Today’s Chamber judgment1 in the case of Bakirdzi and E.C. v. Hungary (application nos. 49636/14 and 65678/14) concerned the voting rights of the applicants, registered as national-minority voters for the 2014 parliamentary elections in Hungary.
The European Court of Human Rights found that the system that had been put in place to ensure the political representation of national minorities in Hungary had ended up limiting their political effectiveness and threatened to reduce, rather than enhance, diversity and the participation of minorities in political decision-making. It also doubted that a system in which a vote could be cast only for a specific closed list of candidates (i.e. without the possibility of expressing a preference for (a) particular candidate(s)), and which required voters to abandon their party affiliations in order to have representation as a member of a minority ensured “the free expression of the opinion of the people in the choice of the legislature”.
The Court held, unanimously, that the combination of restrictions on the applicants’ voting rights had constituted a violation of Article 3 of Protocol No.1 to the Convention (right to free elections) taken in conjunction with Article 14 (prohibition of discrimination) of the European Convention on Human Rights.
A legal summary of this case will be available in the Court’s database HUDOC.
The applicants, Kalliopé Bakirdzi and E.C., are Hungarian nationals born in 1959 and 1990. They live in Budapest.
There are 13 national minorities in Hungary recognised under the Rights of Nationalities Act. Ms Bakirdzi belongs to the Greek national minority and E.C. to the Armenian national minority. Under the Fundamental Law of Hungary, national minorities have to be able to participate in the work of Parliament. On that basis, the Election Act introduced a system of minority representation in 2014, whereby self-identified members of national minorities may register as national-minority voters. They vote for the lists of the national minority they belong to and for single-member district candidates, whereas other voters vote for a candidate in a single-member district and for a party list.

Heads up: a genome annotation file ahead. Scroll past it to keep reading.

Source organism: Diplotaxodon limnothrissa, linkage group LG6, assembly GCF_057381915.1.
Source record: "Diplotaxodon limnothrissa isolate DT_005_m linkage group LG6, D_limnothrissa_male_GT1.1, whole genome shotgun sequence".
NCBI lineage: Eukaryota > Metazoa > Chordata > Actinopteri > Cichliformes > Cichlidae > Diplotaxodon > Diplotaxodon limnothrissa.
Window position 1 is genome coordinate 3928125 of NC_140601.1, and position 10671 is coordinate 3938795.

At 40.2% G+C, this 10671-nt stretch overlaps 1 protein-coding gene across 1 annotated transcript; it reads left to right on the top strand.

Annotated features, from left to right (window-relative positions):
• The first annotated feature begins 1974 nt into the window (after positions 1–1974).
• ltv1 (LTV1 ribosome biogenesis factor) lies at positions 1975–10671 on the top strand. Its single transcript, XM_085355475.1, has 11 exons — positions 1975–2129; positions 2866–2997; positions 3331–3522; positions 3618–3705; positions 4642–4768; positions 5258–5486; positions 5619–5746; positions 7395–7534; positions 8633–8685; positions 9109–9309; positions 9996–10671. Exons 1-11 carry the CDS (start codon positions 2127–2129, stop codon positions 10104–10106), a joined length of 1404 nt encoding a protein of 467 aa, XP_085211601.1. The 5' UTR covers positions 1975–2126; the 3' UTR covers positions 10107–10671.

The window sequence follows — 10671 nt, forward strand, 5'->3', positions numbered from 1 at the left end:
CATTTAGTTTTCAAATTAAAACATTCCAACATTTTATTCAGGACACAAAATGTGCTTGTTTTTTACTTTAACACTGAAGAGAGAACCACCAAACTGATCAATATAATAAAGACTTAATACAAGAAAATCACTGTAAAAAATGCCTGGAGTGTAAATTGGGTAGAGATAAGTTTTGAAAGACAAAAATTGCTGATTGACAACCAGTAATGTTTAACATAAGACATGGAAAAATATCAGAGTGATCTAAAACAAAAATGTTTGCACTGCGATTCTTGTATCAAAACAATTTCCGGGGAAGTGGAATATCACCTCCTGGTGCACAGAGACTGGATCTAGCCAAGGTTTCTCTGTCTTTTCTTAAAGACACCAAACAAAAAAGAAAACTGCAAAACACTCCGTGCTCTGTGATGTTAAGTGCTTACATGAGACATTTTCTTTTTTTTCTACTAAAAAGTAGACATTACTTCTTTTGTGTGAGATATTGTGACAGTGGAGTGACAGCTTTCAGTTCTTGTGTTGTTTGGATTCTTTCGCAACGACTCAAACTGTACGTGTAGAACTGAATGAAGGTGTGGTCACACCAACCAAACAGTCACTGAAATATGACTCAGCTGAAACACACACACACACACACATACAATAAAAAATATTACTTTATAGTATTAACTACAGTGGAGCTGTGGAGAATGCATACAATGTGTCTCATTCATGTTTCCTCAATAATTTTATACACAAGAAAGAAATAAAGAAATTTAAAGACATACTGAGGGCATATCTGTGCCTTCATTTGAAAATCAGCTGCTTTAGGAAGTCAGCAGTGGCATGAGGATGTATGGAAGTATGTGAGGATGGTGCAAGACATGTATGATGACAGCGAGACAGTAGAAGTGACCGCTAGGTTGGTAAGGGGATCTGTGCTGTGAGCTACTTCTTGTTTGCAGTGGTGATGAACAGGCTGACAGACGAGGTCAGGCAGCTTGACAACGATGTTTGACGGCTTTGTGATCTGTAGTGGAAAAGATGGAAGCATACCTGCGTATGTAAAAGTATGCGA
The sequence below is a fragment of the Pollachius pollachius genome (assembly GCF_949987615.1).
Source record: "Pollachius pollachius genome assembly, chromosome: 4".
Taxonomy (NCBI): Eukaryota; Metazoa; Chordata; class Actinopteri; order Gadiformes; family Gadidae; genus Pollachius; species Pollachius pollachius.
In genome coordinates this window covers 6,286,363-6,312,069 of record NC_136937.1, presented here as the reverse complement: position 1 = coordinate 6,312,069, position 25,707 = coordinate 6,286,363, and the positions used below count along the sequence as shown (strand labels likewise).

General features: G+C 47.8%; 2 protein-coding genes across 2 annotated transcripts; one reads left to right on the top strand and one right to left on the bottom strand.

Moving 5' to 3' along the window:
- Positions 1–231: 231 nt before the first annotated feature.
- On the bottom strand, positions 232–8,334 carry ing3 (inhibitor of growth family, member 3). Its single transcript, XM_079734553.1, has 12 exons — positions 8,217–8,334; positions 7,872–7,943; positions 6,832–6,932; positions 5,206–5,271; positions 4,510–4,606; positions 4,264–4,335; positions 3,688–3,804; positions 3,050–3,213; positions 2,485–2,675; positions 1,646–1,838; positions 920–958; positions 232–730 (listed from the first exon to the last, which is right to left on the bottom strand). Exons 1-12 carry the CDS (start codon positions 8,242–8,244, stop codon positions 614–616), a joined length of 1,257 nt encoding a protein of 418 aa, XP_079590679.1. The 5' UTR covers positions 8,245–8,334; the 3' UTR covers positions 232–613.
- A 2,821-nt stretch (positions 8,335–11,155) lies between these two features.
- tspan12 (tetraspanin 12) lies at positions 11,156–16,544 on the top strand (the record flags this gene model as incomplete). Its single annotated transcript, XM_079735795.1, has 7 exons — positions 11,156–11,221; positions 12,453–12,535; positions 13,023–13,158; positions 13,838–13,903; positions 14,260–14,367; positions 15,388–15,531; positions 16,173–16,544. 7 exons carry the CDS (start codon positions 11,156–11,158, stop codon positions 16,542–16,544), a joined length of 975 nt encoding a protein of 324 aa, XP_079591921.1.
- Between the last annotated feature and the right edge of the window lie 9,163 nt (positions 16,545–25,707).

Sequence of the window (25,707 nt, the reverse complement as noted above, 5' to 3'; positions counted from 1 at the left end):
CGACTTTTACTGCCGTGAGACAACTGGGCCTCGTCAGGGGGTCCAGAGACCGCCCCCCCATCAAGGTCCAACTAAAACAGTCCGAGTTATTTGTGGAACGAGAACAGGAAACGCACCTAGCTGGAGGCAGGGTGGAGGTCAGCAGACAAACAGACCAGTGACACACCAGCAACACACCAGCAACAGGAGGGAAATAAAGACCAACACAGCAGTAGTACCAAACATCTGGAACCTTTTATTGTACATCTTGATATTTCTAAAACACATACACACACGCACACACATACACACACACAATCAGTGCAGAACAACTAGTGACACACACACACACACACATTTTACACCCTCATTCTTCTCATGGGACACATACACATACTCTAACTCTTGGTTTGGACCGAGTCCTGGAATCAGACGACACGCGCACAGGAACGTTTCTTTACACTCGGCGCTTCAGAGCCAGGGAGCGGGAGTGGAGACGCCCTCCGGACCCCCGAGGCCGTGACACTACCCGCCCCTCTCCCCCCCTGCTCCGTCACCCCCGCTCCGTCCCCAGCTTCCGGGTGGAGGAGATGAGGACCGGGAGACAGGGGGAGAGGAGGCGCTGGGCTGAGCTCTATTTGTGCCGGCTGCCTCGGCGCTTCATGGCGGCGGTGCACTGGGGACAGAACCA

Each national minority has a closed candidate list on a separate ballot. The minority voter’s only possibility is to vote or not vote for the single list of his or her national minority (with no influence on the candidate order). Under the Election Act, the national-minority lists benefit from a preferential threshold – that is they need fewer votes to gain a seat in Parliament – i.e. one-quarter of the number needed for the ordinary electoral lists. In the 2014 elections, the threshold to gain a seat for national-minority candidates was 22,022 votes (dividing the total number of national votes cast by 93 – the number of seats that could be acquired from the national list – then dividing by four).
All 13 recognised national minorities registered lists for the 2014 elections, and a total of 35,289 voters registered as national-minority voters. None of the national-minority lists obtained enough votes to win a national-minority seat.
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